Diversity is the one word that characterises the rainfed agricultural areas of India, spread over 77 million hectares of the country. Diversity of the cultures and cuisines of the indigenous communities that live there. Diversity of flora and fauna. Diversity of crops and cropping patterns. And diversity in topography, rainfall patterns and soils.
India’s structural frameworks for agricultural policies and investments have, over the decades, eroded this rich diversity and led to the ecological degradation of rainfed agroecosystems. The constant poisoning of the soils, the decreasing availability of water, and the increasing unpredictability of weather has resulted in declining incomes, increased indebtedness, and a higher-than-average suicide rate among farmers who depend on rainfed agriculture.
A new paradigm for structural investments is needed to make rainfed agriculture economically viable and ecologically regenerative: A paradigm that privileges strengthening and integrating production systems rather than merely increasing productivity, and a paradigm that reduces risks for ensuring sustained year-round incomes rather than guaranteeing seasonal employment. With rainfed agriculture contributing to 60% of the agricultural GDP and supplying 44% of the country’s food requirements in terms of grains, pulses, oilseeds, meat etc., appropriate public investments into this sector would lead to nutritional security, sustainable economic growth, and climate resilience.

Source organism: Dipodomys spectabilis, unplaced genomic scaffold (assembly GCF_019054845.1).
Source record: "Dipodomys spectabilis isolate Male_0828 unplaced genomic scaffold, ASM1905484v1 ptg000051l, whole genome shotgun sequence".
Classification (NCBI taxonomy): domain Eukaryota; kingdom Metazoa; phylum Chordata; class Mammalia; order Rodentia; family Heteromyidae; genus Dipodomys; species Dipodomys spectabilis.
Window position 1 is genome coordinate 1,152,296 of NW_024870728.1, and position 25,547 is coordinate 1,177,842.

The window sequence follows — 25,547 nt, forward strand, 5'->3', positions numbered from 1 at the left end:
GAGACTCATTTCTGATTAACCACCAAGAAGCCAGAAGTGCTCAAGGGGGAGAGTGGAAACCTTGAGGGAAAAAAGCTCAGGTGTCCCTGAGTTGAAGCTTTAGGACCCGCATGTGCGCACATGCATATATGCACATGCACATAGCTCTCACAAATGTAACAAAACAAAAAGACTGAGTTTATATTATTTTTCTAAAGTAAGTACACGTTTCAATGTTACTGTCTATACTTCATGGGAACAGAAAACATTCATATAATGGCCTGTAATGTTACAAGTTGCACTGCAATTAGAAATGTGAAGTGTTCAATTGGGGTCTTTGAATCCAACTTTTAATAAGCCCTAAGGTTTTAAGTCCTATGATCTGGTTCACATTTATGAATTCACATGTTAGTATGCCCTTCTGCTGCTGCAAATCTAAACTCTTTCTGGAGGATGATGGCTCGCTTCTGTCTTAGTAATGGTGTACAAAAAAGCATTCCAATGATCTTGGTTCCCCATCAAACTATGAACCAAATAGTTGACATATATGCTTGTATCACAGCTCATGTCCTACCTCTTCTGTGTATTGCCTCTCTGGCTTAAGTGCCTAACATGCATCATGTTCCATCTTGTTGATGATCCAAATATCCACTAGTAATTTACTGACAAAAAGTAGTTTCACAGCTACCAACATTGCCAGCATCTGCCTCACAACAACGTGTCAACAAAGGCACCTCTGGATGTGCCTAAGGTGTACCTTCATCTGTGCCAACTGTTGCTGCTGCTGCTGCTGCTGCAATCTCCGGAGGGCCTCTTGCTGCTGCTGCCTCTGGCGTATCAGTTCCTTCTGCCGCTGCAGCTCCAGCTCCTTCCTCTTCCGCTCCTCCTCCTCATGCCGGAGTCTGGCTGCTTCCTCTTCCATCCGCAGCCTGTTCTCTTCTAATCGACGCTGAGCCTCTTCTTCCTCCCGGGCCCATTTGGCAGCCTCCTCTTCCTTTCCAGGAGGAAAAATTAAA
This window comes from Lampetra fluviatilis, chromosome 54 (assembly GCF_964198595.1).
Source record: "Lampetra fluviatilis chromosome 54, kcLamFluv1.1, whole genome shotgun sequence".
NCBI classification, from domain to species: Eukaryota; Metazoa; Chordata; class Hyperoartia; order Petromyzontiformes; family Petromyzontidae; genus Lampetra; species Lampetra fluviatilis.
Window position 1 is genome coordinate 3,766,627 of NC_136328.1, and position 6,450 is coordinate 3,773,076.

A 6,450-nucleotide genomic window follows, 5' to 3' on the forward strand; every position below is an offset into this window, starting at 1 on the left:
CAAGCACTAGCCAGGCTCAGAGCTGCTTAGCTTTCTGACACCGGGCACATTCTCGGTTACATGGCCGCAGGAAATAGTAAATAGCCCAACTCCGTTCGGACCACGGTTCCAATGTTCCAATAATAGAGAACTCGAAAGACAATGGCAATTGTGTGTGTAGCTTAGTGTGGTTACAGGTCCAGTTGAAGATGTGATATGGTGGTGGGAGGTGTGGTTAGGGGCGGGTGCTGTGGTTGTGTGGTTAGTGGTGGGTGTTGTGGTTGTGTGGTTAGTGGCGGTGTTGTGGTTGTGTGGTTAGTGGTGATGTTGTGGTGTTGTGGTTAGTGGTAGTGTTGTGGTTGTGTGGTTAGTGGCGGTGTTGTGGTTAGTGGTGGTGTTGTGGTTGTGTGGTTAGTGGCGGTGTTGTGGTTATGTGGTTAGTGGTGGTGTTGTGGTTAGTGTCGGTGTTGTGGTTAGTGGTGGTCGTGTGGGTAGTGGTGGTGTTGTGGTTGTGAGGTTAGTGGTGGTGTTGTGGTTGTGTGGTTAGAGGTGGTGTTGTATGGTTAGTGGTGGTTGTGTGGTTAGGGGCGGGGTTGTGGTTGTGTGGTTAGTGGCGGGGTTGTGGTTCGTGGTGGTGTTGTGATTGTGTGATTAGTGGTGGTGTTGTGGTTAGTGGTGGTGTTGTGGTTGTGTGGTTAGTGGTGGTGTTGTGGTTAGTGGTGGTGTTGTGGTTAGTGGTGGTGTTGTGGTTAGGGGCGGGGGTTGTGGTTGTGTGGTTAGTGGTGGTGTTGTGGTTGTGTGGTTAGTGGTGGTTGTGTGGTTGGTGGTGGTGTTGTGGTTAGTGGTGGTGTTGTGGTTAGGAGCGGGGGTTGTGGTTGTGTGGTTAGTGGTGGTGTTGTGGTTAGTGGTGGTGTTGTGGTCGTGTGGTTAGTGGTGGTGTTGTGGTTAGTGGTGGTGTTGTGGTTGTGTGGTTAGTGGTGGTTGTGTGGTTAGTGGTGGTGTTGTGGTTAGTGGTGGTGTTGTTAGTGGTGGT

Revitalising Rainfed Agriculture Network (www.rainfedindia.org) supports the diversity of rainfed areas by promoting a diversity of location-specific agroecological practices. Such decentralised practices include community empowerment, use of indigenous seeds (particularly landraces), crop diversification, mobile irrigation systems, decentralised value chains, and farming methods that include livestock (ideally native breeds) integrated into the farm and landscape. By scaling such practices through structural paradigm shifts, regenerative rainfed agriculture can be the next (r)evolutionary shift in India’s agriculture.